Friday intraday returns of the Asian shares swayed around zero as Powell comments on Thursday delivered chilling influence on risk assets and was basically spent, investors turned their focus on Chinese trade and money aggregates data while fresh Trump threats to impose sanctions against China could start to override Powell’s optimism.
Chinese exports are expected to post contraction in June against the background of shrinking global demand and measures of US retailers to offset tariffs and prepare for new sanctions. Market anxiety can be tempered with data on credit expansion in China, which release is due on Monday. Previous episodes of sharp increase in the volume of new loans led to a rally in risky assets in China also bringing some buoyancy for the stock markets abroad.
It’s possible that deteriorating manufacturing and foreign trade indicators in the second quarter prompted policymakers to grab “low-hanging fruit” – seeking benefits from short-term monetary stimulus instead of solving long-term structural problems (such as blossoming shadow banking sector and rising number of corporate debt defaults). According to the consensus forecast, the volume of new loans in China could grow from 1,180 billion in May to 1,675 billion yuan in June; exports will show negative growth of 0.6%; imports will continue to shrink at a rate of -4.6%.
The Singapore economy, which is notable for its very high average GDP growth rates (one of the so-called “Asian Tigers”), grew in the second quarter at the lowest pace in a decade amid declining demand for electronics for the sixth consecutive month. Exports’ growth rate tumbled to the lowest level for three years.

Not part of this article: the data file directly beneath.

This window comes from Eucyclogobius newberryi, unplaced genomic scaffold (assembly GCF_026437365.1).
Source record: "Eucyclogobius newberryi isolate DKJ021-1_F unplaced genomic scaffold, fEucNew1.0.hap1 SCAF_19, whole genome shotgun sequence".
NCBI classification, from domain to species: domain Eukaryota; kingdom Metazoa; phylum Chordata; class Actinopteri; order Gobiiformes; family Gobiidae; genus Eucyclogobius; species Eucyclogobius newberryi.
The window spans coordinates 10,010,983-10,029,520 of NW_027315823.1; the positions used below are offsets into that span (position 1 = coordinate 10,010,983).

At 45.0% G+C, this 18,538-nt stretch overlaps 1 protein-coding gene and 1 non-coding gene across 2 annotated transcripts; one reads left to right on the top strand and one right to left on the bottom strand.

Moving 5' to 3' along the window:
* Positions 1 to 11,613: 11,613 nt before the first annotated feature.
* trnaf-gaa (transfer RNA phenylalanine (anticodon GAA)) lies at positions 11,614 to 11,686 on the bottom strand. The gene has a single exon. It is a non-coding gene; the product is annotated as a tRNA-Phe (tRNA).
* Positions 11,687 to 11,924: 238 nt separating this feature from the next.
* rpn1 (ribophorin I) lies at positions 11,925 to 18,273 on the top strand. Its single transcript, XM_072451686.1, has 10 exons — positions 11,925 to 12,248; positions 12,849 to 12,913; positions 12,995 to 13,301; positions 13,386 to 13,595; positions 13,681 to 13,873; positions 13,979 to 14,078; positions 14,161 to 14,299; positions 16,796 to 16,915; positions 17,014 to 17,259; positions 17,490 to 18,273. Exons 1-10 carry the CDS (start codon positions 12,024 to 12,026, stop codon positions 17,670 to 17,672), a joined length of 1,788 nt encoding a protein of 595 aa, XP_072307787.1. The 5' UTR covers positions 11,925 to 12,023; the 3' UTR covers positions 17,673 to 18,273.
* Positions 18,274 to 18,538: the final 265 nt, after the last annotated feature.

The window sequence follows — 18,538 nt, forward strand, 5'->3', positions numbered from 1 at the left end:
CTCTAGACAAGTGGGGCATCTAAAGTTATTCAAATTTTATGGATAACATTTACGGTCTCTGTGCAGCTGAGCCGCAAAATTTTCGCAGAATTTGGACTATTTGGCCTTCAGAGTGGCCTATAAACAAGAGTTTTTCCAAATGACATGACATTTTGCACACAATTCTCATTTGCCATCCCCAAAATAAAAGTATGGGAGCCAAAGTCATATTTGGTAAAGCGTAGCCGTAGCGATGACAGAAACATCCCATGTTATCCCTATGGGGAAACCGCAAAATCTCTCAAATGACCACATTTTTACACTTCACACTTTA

The rate of consumer inflation in the US in June was a small but pleasant surprise for the Fed, as decline in the energy inflation component was offset by robust growth of prices of clothing, food, used cars, housing and medical care. The CPI index excluding fuel and food increased by 0.3% MoM in June, making it the best month since January 2018.
ECB June meeting Minutes showed that the policymakers share the main topic of concern with their Fed colleagues: heightened trade uncertainty. Eurozone macroeconomic data inspire less optimism than the United States, but officials seem to be more concerned about the cooling inflation expectations of firms and households. Potential stimulus measures include extending / strengthening forward guidance, lowering rates, more favorable TLTRO terms for banks, and renewing QE.
If the ECB policy stance will lean more and more towards QE, implied gap in the intensity of stimulus between ECB and Fed can easily lead to permanent bearish mood in EURUSD trade. Same as it was in 2013-2014. The minutes also showed that policy decisions will mostly hinge on dynamics of market-based inflation expectations, activity in manufacturing, tariff threats for both the Eurozone and to a lesser extent for China as for the key trading partner. Trump reported on Twitter on Thursday that he was disappointed with China, not honoring their promises to increase purchases of agricultural products, hinting that the fragile truce concluded at the G-20 summit in Osaka is in jeopardy.